Brookline’s Outstanding Mahaniyom Proves Less Is More



Restaurant Reviews

Dynamite drinks and Thai cuisine are the ball game in Mahaniyom, where the highly concentrated cuisine dares not do it all.

The deliciously rich red crab curry at Mahaniyom, a top-flight Thai restaurant in Brookline Village. / Photo by Brian Samuels

The fattest cut of a pig is not really the belly. It is the jowl. In Italy, they cure him by guanciale, distributing it like pieces of bacon on top a few tablespoons at a time spared in primitive– portions of carbonara.

At Brookline Village, on the other hand, at the exceptionally good little Thai Mahaniyom Plate and Cocktail Bar, they take a piece of bajou the size of your fist, cook it overnight in a concentrated brine of soy sauce, garlic, cilantro and honey. , and white pepper, then grill it all to order like a ridiculously marbled pork chop. Sliced ​​and rolled out on the plate in a cascade of charcoal-crusted dominoes, tilted to tease the brilliant white glow from within the translucency at the breakfast sausage level, Mahaniyom’s kor moo yang ($ 13) is plump and juicy and, as you’ve probably figured out, rich like everyone else. He doesn’t need salt.

What he could use: some sort of hunter. Do not worry. The kitchen is there for you. First, sprigs of coriander, stems thick like cocktail straws, for a clean contrast to the soap, followed by an invigorating balm of nam jim jaew, cherry tamarind and lime juice, seasoned with fish sauce and thickened with grilled hazelnut rice powder and crushed dried peppers. Finally, oblong discs of crispy cucumber in an ice bath to bring the palate up to date after a few bites of hot bacon. With three skillful strokes of the magic wand, a potential heartbreaking turns into an incredibly elegant passage of swine poetry. It’s fantastic.

A strong adherence to the principles of culinary pleasure, coupled with precision execution. It’s a winning combo for any restaurant, but for a Thai restaurant in this city, where even Best of Boston winners tend to prioritize encyclopedic breadth over emphasis on preservation, it’s downright exhilarating. S&I, for example, offers plenty of gems, but they’re scattered across a menu of over 200 items once you include every pork, tofu, and seafood mix permutation you can trade, along with rangoons. of crab and wonton soup. (Thai North Grand Total: over 400!) Mahaniyom, meanwhile, clearly rejects the idea of ​​serving as a summary of all the dishes in cooking history, let alone a hit parade with blurred borders to please. to the pan-Asian crowd. There are only 31 items on the dinner menu, including sides of jasmine rice ($ 3), sticky rice ($ 3), and vermicelli ($ 2).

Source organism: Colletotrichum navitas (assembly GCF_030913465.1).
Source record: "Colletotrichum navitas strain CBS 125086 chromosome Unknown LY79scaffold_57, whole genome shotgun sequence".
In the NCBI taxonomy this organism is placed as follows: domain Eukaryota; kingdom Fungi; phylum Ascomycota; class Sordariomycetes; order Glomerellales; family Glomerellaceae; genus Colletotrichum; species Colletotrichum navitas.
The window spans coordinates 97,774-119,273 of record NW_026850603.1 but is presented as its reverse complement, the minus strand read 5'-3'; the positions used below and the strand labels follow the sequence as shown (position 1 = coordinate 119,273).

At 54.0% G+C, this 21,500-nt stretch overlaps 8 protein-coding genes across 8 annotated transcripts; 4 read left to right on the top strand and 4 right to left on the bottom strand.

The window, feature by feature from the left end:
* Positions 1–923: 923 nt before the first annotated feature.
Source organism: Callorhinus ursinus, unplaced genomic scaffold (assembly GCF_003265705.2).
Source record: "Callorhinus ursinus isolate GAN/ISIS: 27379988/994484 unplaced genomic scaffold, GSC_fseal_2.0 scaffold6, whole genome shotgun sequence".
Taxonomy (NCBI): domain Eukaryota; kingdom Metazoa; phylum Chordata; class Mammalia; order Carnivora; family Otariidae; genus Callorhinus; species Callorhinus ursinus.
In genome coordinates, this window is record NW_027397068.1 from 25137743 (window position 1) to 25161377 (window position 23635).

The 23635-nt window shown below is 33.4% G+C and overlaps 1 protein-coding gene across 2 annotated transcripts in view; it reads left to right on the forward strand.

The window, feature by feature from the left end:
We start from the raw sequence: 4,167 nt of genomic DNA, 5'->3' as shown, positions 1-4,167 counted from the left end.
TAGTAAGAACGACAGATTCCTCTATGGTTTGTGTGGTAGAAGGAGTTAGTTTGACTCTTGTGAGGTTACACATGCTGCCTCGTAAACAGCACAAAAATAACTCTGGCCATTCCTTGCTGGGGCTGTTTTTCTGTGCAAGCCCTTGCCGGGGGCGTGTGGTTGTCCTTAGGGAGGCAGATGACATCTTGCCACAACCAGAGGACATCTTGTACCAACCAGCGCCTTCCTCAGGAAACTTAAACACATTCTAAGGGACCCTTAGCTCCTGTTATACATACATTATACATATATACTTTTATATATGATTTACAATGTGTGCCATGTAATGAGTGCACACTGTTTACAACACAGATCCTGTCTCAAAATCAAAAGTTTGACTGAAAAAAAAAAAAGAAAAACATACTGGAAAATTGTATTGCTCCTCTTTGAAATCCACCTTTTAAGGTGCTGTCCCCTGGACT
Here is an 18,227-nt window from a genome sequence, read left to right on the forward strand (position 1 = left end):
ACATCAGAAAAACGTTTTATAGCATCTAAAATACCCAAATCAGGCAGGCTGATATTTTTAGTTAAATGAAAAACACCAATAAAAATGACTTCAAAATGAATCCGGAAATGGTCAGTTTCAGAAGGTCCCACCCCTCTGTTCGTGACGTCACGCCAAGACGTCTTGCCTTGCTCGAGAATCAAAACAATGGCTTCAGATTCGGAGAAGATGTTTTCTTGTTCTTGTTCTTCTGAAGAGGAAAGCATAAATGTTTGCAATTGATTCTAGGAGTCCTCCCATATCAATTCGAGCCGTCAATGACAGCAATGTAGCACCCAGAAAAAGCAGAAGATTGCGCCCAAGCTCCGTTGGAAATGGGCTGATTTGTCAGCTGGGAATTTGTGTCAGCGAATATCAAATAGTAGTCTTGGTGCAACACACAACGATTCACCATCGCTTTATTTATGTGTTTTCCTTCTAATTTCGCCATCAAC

Indeed, intentionality reigns here – starting with the specificity of the concept. Co-owners Smuch Saikamthorn and Chompon Boonnak, childhood friends who grew up in Thailand’s Phetchabun province, chose to model the place after what Boonnak calls ran laoNo-frills, Thai bars for a drink, and simple, satisfying street food. At Mahaniyom, the catalog is not complete. They have what they have. There’s no larb, no pad see ew, no tom yum kai soup, not even a green curry. The sumptuous panang curry ($ 14) is served with beef. You can’t get it with chicken or tofu. Lo and behold, a funny thing happens when a kitchen isn’t ready to cook hundreds of different dishes all the time: the likelihood of putting on a series of jaw-dropping shows increases exponentially.

Which means you’re much more likely to eat them too. Among the dazzling is plaa hed ($ 9), a modest-looking mushroom salad, and the type of dish that goes invisible on a 300-item menu. Here, it goes electric: skinny shimeji steamed mushrooms, then mixed with ginger, shallots, mint, lime leaves, feathery swirls of bruised lemongrass, green apple and enough chili peppers to make your eyes sink. The Manila clams ($ 18) sautéed with garlic, purple licorice basil and a touch of sweet and fiery chili jam were a revelation: crisp, clean, and delicious. If Mahaniyom were a place to choose their proteins, you would be tempted to try them all prepared like this.